Keith Sones is Vice President, National Business Development, The Valard Group of Companies.

 


 Salex Expands to Southwestern Ontario                                                                   

LDS Salex 12 175

Salex continues to support the Southwestern Ontario market with representation of key market leaders in lighting and controls, including its partnership with Axis Lighting, Beghelli Canada and OSRAM.

Axis Lighting is an innovative, forward-thinking manufacturer delivering high-performance LED luminaires for general, ambient and task lighting in office, commercial and institutional spaces. One of their leading-edge developments includes Stencil. Stencil brings together lighting segments and connectors called Hubs, the building blocks for creating forms and patterns of all sizes. 

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Changing Scene

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ESA’s response team has been working diligently to address the emerging issues. We are moving into ...


The Jaibot executes its tasks based on building information modeling (BIM) data. The robot is a completely cordless and easy-to-use system that doesn’t require expert skills. It locates itself accurately indoors, drills the holes dust-controlled and finally marks them according to the trade. 

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EIN AEA virtual 400Mark your calendars for Nov. 24-25 and get ready for a virtual trade show and amazing technical presentations. AEA, the exhibitors and presenters are so excited to present this event to the entire province of Alberta.

Attendees will have easy access to virtual booths with an opportunity to have their questions answered by qualified people, and win some prizes throughout the days at both the trade show Virtual Floor and by attending the seminars.

 

Go HERE to register and for the full event details

 

 


 



Lighting ControlsBy Jeremy Day

Building a control system for a modern lighting installation can seem like an impossibly complex task. To simplify it, a systematic approach to understanding the needs of the design, facility, and user can be employed. In this white paper, we aim to define the questions one must answer to construct an appropriate control system.

First, and perhaps counterintuitively, one must start with the control narrative. A lighting programming and control narrative is a document that is essential to coordinate the design/construction process with a fully realized final architectural product.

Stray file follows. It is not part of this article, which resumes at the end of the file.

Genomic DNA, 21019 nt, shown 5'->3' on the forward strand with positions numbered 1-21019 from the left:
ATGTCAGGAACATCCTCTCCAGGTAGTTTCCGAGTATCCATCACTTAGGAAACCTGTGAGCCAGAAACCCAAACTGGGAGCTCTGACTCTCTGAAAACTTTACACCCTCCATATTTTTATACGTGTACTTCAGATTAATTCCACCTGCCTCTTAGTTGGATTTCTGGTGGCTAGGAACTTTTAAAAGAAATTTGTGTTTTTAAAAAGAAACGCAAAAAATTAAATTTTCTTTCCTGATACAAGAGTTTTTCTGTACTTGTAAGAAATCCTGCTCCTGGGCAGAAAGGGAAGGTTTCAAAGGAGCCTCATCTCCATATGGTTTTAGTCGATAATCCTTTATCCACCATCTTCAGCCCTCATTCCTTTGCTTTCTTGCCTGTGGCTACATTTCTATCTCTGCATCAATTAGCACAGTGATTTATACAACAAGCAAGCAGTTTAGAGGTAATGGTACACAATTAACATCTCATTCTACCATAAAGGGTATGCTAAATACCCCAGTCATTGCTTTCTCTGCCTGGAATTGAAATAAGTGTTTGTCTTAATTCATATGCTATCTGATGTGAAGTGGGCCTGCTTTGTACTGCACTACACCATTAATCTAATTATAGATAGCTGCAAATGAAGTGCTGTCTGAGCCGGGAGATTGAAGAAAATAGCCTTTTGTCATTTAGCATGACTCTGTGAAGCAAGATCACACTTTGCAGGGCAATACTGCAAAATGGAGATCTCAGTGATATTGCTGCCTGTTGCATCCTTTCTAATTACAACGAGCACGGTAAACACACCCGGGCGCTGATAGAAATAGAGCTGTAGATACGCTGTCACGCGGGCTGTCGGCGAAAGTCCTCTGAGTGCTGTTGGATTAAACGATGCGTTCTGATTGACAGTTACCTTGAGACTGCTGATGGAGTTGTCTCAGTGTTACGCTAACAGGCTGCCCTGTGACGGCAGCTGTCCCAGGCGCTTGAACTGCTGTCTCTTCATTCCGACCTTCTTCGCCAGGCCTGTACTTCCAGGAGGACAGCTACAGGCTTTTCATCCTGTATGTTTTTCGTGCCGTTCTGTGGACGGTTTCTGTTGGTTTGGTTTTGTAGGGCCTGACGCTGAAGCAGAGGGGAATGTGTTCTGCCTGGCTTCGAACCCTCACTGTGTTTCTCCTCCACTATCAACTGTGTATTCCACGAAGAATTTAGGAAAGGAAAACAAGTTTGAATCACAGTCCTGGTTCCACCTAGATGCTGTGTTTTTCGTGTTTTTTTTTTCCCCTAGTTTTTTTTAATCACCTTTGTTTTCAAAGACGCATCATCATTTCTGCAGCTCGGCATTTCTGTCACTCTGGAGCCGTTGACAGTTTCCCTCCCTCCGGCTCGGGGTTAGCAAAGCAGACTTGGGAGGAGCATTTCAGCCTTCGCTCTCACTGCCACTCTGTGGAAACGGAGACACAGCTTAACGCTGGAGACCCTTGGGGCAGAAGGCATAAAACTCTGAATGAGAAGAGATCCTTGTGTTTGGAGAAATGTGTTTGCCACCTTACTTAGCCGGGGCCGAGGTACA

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Terry BeckerBy Terry Becker

Changes in the CSA Z462 Workplace electrical safety standard are slowing down. Good news! The 2021 edition will see significant reorganization of content in Clause 4.1, changes to existing annexes, some new annexes and a significant change to the arc flash PPE category method of determining “additional protective measures” for a work task’s arc flash risk assessment are included in the 2021 edition.

CSA Z462 2021 edition will not be 100% technically harmonized with the 2021 edition of NFPA 70E...


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Product News

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The Boca Flasher’s HP-Submersible is designed for submersible installations where light output is a ...
TL210-WCS Series Plugging Boxes are recessed and pedestal mounted enclosures designed for the ...
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A contemporary style wall sconce suitable for interior and exterior use. Available in three ...
Visioneering’s new OnCurve family of recessed troffers provides architectural appeal and uniform ...
nLight is a distributed, intelligent digital lighting controls platform to meet the demand for ...
Siemens Canada is proud to offer one of the highest quality, broadest and most flexible loadcentre ...
White non-metallic cable entry device with slotted cover for low-voltage wire. Installs with a 3.5" ...